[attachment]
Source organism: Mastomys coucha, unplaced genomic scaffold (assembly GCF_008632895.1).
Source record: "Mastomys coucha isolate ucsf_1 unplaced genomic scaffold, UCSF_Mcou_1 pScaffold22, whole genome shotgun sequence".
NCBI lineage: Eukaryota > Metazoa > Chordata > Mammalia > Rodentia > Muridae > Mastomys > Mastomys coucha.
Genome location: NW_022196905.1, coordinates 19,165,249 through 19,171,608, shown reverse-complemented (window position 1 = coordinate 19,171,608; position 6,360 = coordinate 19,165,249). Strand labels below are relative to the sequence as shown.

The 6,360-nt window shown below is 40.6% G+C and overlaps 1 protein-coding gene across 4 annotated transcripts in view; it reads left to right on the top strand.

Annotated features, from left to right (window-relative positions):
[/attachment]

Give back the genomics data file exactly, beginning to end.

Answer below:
Source organism: Mastomys coucha, unplaced genomic scaffold (assembly GCF_008632895.1).
Source record: "Mastomys coucha isolate ucsf_1 unplaced genomic scaffold, UCSF_Mcou_1 pScaffold22, whole genome shotgun sequence".
NCBI lineage: Eukaryota > Metazoa > Chordata > Mammalia > Rodentia > Muridae > Mastomys > Mastomys coucha.
Genome location: NW_022196905.1, coordinates 19,165,249 through 19,171,608, shown reverse-complemented (window position 1 = coordinate 19,171,608; position 6,360 = coordinate 19,165,249). Strand labels below are relative to the sequence as shown.

The 6,360-nt window shown below is 40.6% G+C and overlaps 1 protein-coding gene across 4 annotated transcripts in view; it reads left to right on the top strand.

Annotated features, from left to right (window-relative positions):